Is CSX Going to Crash?
The railroad sector of the US economy is going through a tough time. We all know that a major reason behind this weakness in railroads is the decline in coal volumes transported by railroads. The usage of coal in power generation has been on a decline over past several months. On an annualized basis, coal consumption has reduced by 10 %, mainly due to a 10 % year-over-year fall in electric power sector consumption. A cheaper and cleaner natural gas is continuing to replace coal as a fuel for the power plants.
A second big reason is that the prices of crude oil, which have been falling since mid-2014, have fallen more than 50 % in the last one year. The implication of this is that transportation through trucks as compared to railroads has become highly economical. Now, the low prices of crude oil and natural gas are here to stay for a long period which could be safely assumed to be at least this full year. And we should also not expect the usage of coal to increase significantly in the near future unless natural gas gets expensive enough.
CSX has suffered an 18 % annualized deterioration in coal volumes. This forced the company to slash its forecast to a meagre 3 % on a year-over-year increase in 2015 earnings per share. That would be significantly down from the previous projection of a mid-single digit growth in earnings. This year, the U.S. Energy Information Administration's (EIA) projects a 0.5 % increase in coal consumption in the electric power unit in 2016 from the 2015 level. Further, the usage of liquid fuels is expected to go up by 0.8 % from 19.4 million barrels per day in 2015 to 19.6 million barrels per day in 2016. If this happens, the railroad industry and CSX shouldn’t worry as much about revenue growth as otherwise. CSX is also hoping that the intermodal transport growth will be enough to offset any negative effect of coal demand on the overall revenue.
The company continues to step up highway-to-rail conversions to gain a significant market share in the eastern region which is well-positioned for intermodal business. Some experts also believe that “Other traffic commodities, driven by Chemicals, Intermodal, Home Building and Autos have stronger longer term upside versus the transient conditions weighing on the shares.”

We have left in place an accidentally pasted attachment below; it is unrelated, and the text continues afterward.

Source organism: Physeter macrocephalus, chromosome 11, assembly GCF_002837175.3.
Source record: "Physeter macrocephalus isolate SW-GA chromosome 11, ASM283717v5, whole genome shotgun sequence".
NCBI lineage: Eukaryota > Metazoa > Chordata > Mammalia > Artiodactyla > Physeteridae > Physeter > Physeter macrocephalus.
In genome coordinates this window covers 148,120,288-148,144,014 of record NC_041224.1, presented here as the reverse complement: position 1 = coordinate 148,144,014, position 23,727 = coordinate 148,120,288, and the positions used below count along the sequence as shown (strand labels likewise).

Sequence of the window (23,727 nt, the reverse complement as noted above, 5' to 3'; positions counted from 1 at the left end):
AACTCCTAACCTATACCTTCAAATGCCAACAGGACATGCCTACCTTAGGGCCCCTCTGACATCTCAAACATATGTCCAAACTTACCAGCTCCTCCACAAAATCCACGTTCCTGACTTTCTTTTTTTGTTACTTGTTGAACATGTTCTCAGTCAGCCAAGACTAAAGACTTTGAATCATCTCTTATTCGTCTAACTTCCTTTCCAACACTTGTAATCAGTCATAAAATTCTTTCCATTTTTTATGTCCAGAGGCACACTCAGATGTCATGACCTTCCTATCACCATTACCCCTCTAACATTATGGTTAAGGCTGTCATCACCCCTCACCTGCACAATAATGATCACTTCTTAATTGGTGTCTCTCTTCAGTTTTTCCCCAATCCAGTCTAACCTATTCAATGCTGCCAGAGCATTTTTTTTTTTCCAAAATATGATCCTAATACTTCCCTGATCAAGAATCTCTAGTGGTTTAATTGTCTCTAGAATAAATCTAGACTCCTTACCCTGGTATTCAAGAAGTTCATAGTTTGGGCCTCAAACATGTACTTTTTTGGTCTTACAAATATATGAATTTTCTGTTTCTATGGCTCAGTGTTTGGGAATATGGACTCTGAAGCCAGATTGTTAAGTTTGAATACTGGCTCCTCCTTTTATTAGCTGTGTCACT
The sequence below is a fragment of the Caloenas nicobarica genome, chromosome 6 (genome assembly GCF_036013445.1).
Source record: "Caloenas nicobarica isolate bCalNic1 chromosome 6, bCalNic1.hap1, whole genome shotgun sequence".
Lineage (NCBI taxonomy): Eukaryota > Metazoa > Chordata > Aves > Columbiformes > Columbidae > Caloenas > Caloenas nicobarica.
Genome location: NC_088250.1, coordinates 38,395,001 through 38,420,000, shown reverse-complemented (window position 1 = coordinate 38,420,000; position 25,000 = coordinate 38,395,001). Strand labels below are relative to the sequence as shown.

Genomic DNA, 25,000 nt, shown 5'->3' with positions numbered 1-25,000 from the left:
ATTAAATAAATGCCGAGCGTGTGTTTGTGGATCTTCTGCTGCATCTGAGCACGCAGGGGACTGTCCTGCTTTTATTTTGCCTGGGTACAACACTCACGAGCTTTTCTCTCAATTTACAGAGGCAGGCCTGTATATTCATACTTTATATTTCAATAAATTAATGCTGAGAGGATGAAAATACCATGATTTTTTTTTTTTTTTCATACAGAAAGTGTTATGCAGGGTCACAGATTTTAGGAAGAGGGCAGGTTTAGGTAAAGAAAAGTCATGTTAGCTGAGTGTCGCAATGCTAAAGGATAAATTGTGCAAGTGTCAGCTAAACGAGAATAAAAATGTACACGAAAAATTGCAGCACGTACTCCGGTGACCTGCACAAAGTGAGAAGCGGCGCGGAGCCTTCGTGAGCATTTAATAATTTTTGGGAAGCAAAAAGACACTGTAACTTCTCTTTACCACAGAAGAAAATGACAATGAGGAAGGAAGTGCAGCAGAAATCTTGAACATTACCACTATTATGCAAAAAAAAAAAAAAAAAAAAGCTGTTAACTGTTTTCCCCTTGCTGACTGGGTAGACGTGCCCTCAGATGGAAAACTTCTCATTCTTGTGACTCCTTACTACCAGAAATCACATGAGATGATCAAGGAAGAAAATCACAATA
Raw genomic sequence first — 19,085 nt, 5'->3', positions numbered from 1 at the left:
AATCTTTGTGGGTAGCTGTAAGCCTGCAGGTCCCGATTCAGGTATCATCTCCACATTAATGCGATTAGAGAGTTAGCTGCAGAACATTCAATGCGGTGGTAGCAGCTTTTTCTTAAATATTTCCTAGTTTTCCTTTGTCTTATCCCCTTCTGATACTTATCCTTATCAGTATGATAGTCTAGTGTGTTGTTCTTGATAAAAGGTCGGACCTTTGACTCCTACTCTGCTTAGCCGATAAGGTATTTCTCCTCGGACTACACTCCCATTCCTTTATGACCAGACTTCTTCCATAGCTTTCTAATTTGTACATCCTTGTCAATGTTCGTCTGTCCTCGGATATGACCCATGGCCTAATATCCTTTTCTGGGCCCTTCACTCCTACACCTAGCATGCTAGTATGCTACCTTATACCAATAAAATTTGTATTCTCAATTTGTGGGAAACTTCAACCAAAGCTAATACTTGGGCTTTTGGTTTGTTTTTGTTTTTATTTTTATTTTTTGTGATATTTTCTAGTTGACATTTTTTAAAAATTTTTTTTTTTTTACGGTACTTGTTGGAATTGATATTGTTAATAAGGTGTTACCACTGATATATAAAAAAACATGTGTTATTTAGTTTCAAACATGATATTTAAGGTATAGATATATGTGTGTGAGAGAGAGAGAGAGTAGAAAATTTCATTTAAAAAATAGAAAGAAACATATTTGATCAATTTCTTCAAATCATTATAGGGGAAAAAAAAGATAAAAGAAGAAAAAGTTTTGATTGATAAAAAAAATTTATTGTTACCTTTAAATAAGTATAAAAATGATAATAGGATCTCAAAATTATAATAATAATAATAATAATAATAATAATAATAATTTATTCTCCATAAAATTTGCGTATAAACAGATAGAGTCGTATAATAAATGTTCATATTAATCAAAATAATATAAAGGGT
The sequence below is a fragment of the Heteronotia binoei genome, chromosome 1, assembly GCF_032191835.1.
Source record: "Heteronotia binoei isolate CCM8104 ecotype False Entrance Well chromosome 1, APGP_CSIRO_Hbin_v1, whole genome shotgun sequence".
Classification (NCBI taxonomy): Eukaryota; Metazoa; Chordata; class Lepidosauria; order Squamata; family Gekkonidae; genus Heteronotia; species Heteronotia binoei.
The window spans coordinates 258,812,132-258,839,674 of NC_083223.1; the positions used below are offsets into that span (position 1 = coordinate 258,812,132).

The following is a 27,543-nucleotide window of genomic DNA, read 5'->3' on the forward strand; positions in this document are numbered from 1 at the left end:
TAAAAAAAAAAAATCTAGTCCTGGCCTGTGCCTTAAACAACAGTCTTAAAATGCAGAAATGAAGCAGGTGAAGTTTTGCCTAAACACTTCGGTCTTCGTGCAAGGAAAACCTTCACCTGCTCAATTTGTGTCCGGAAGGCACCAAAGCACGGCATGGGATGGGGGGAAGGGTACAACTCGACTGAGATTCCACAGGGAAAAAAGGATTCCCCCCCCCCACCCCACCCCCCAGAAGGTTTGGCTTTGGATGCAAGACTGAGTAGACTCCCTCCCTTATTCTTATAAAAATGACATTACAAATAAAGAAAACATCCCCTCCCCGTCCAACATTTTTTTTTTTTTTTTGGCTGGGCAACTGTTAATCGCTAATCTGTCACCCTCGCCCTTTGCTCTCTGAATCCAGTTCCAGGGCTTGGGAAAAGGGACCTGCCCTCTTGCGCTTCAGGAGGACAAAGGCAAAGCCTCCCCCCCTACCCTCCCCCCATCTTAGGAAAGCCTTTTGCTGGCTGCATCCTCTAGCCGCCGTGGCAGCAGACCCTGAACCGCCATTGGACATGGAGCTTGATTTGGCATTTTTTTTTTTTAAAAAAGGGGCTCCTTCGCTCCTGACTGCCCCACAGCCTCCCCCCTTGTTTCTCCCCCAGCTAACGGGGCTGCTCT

The company’s sales have grown at 7 % per year for the last five years on an average. Further, the earnings, as well as dividend growth, have been even more compelling for the investors to take note of. The average EPS growth was very high at 15.1 %, and the average dividend growth was also very high at 16.5 %. The company has also been beating the analysts’ estimates over the last many (six out of seven) quarters.
CSX also transports finished goods across North America and that segment is driving the revenue growth due to strong consumer demand. Low fuel prices are also a catalyst for the unhurt bottom line. In the last quarter, expenses declined 11 % on the collective effect of continued low fuel prices, cost reductions reflecting lower volume and savings from efficiency initiatives which are also reflected in the improving operating ratio.
CSX looks well positioned for continued healthy growth at this point in time when it is yet to announce results for the last completed quarter. If it could repeat its recent history of an earnings surprise for the fourth quarter too, we are in for a big upside in its stock price.